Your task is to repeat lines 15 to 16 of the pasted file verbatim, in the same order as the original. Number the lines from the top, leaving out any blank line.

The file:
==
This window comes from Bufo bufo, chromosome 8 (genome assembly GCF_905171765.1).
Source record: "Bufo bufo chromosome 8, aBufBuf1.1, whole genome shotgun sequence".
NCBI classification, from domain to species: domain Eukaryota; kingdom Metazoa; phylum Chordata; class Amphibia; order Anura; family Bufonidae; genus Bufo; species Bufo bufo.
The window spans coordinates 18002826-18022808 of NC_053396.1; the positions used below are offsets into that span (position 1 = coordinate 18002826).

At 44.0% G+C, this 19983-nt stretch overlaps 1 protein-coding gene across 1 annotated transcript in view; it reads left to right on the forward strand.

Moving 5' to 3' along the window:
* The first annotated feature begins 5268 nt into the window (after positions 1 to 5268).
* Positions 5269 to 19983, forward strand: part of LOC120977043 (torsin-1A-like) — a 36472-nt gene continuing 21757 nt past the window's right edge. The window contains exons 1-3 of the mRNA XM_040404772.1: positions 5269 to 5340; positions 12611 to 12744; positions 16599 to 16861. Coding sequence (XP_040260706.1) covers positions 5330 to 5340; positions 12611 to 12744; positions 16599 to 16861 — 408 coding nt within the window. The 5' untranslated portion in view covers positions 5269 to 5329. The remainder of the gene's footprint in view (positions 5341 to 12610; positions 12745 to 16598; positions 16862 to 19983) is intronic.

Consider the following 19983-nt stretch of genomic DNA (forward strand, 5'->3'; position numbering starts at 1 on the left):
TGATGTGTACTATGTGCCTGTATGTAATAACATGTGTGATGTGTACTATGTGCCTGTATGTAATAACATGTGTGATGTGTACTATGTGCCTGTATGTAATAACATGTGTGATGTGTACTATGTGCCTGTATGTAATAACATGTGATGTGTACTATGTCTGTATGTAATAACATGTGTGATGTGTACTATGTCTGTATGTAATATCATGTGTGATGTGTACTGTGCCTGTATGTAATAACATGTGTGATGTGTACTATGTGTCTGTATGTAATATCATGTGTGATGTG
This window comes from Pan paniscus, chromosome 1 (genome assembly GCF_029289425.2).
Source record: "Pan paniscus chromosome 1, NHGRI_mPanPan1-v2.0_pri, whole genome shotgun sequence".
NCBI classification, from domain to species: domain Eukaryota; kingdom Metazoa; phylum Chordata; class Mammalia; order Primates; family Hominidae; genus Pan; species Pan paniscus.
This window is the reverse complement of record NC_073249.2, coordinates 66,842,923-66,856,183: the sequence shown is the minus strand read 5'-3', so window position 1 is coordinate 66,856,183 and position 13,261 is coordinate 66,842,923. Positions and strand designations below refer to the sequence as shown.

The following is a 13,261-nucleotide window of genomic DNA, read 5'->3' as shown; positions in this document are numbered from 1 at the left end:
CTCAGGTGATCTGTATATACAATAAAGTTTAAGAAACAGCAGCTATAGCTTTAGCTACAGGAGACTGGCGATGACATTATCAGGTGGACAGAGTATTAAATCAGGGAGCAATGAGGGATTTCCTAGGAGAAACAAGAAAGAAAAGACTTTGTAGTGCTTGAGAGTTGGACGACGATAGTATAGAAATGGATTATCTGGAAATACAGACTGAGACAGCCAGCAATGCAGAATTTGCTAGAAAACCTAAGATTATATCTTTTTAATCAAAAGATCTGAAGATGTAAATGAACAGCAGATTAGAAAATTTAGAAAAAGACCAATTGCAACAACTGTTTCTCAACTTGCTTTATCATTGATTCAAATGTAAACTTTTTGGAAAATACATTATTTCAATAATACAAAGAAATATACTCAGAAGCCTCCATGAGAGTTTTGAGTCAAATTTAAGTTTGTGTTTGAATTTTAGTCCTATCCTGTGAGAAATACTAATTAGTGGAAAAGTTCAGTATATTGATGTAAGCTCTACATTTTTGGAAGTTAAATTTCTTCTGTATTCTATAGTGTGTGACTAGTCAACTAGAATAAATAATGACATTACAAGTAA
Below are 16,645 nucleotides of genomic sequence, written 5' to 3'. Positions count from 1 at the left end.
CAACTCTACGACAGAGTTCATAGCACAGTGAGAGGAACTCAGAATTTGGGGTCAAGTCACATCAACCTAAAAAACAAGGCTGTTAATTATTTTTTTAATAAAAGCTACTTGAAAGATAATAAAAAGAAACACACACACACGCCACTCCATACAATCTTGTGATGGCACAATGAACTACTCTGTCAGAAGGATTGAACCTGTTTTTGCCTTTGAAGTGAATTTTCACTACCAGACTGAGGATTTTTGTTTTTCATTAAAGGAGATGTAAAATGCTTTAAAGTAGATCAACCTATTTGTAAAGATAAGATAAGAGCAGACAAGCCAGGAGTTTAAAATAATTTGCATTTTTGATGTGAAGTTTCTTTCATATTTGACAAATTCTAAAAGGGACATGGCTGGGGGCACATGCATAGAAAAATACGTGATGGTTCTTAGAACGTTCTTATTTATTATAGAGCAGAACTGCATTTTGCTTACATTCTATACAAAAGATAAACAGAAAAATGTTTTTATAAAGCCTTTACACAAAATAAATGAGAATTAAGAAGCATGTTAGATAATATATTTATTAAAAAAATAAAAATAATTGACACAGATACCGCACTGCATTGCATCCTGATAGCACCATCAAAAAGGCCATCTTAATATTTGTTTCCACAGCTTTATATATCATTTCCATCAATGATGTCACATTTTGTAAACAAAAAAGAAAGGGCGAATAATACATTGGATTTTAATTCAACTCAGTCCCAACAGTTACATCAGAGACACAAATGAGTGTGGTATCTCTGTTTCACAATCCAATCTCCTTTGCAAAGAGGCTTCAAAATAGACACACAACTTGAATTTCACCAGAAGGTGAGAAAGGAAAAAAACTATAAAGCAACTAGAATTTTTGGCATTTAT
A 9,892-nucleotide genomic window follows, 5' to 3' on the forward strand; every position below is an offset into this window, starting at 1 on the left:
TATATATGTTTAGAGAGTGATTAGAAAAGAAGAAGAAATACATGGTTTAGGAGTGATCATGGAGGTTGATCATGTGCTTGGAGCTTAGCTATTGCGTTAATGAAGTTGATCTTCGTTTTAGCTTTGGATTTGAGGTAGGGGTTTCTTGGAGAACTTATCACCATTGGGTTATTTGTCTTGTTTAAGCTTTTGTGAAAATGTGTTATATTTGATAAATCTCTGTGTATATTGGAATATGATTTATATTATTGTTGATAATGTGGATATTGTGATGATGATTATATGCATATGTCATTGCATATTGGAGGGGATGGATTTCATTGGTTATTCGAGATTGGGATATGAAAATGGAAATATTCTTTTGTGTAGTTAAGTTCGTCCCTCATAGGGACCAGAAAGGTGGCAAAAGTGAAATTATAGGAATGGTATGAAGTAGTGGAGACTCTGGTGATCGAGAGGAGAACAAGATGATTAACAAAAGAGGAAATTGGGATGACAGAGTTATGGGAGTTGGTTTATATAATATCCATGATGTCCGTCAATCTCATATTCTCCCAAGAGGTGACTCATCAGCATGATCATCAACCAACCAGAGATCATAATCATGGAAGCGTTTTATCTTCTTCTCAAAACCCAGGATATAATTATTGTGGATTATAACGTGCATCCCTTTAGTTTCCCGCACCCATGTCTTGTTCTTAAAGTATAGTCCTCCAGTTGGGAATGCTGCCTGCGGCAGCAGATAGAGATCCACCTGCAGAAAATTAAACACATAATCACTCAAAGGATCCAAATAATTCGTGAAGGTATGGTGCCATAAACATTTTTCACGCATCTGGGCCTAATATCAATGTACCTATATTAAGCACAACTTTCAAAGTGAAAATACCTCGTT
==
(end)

The following is a 13,261-nucleotide window of genomic DNA, read 5'->3' as shown; positions in this document are numbered from 1 at the left end:
CTCAGGTGATCTGTATATACAATAAAGTTTAAGAAACAGCAGCTATAGCTTTAGCTACAGGAGACTGGCGATGACATTATCAGGTGGACAGAGTATTAAATCAGGGAGCAATGAGGGATTTCCTAGGAGAAACAAGAAAGAAAAGACTTTGTAGTGCTTGAGAGTTGGACGACGATAGTATAGAAATGGATTATCTGGAAATACAGACTGAGACAGCCAGCAATGCAGAATTTGCTAGAAAACCTAAGATTATATCTTTTTAATCAAAAGATCTGAAGATGTAAATGAACAGCAGATTAGAAAATTTAGAAAAAGACCAATTGCAACAACTGTTTCTCAACTTGCTTTATCATTGATTCAAATGTAAACTTTTTGGAAAATACATTATTTCAATAATACAAAGAAATATACTCAGAAGCCTCCATGAGAGTTTTGAGTCAAATTTAAGTTTGTGTTTGAATTTTAGTCCTATCCTGTGAGAAATACTAATTAGTGGAAAAGTTCAGTATATTGATGTAAGCTCTACATTTTTGGAAGTTAAATTTCTTCTGTATTCTATAGTGTGTGACTAGTCAACTAGAATAAATAATGACATTACAAGTAA